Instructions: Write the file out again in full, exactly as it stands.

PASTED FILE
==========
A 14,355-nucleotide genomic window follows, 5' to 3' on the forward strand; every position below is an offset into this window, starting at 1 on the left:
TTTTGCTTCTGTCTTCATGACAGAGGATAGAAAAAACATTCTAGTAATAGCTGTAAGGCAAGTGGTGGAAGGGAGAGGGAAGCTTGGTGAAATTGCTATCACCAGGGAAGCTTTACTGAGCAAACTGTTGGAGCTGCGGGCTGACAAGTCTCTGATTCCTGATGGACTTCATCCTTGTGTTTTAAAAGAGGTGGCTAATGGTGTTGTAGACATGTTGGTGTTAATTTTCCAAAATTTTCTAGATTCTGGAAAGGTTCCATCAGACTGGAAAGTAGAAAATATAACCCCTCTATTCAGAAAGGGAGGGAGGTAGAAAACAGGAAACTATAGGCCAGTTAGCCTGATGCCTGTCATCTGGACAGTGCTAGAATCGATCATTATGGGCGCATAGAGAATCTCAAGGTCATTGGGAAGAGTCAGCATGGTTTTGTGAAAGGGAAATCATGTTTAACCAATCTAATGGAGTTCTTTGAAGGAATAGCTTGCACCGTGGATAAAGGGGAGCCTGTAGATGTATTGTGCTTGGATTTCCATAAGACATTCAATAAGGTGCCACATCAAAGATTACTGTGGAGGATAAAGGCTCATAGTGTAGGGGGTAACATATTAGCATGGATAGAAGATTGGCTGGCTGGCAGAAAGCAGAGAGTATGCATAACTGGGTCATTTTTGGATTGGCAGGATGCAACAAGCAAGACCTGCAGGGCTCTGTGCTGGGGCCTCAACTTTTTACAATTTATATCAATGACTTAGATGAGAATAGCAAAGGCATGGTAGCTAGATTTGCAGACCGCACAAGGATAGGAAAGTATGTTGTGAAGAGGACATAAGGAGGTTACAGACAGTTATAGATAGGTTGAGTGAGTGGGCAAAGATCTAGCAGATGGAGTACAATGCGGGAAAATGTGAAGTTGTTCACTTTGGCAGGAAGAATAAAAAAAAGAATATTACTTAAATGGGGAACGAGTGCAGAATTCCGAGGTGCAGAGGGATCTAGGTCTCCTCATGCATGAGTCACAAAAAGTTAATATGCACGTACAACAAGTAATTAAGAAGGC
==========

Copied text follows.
A 14,355-nucleotide genomic window follows, 5' to 3' on the forward strand; every position below is an offset into this window, starting at 1 on the left:
TTTTGCTTCTGTCTTCATGACAGAGGATAGAAAAAACATTCTAGTAATAGCTGTAAGGCAAGTGGTGGAAGGGAGAGGGAAGCTTGGTGAAATTGCTATCACCAGGGAAGCTTTACTGAGCAAACTGTTGGAGCTGCGGGCTGACAAGTCTCTGATTCCTGATGGACTTCATCCTTGTGTTTTAAAAGAGGTGGCTAATGGTGTTGTAGACATGTTGGTGTTAATTTTCCAAAATTTTCTAGATTCTGGAAAGGTTCCATCAGACTGGAAAGTAGAAAATATAACCCCTCTATTCAGAAAGGGAGGGAGGTAGAAAACAGGAAACTATAGGCCAGTTAGCCTGATGCCTGTCATCTGGACAGTGCTAGAATCGATCATTATGGGCGCATAGAGAATCTCAAGGTCATTGGGAAGAGTCAGCATGGTTTTGTGAAAGGGAAATCATGTTTAACCAATCTAATGGAGTTCTTTGAAGGAATAGCTTGCACCGTGGATAAAGGGGAGCCTGTAGATGTATTGTGCTTGGATTTCCATAAGACATTCAATAAGGTGCCACATCAAAGATTACTGTGGAGGATAAAGGCTCATAGTGTAGGGGGTAACATATTAGCATGGATAGAAGATTGGCTGGCTGGCAGAAAGCAGAGAGTATGCATAACTGGGTCATTTTTGGATTGGCAGGATGCAACAAGCAAGACCTGCAGGGCTCTGTGCTGGGGCCTCAACTTTTTACAATTTATATCAATGACTTAGATGAGAATAGCAAAGGCATGGTAGCTAGATTTGCAGACCGCACAAGGATAGGAAAGTATGTTGTGAAGAGGACATAAGGAGGTTACAGACAGTTATAGATAGGTTGAGTGAGTGGGCAAAGATCTAGCAGATGGAGTACAATGCGGGAAAATGTGAAGTTGTTCACTTTGGCAGGAAGAATAAAAAAAAGAATATTACTTAAATGGGGAACGAGTGCAGAATTCCGAGGTGCAGAGGGATCTAGGTCTCCTCATGCATGAGTCACAAAAAGTTAATATGCACGTACAACAAGTAATTAAGAAGGC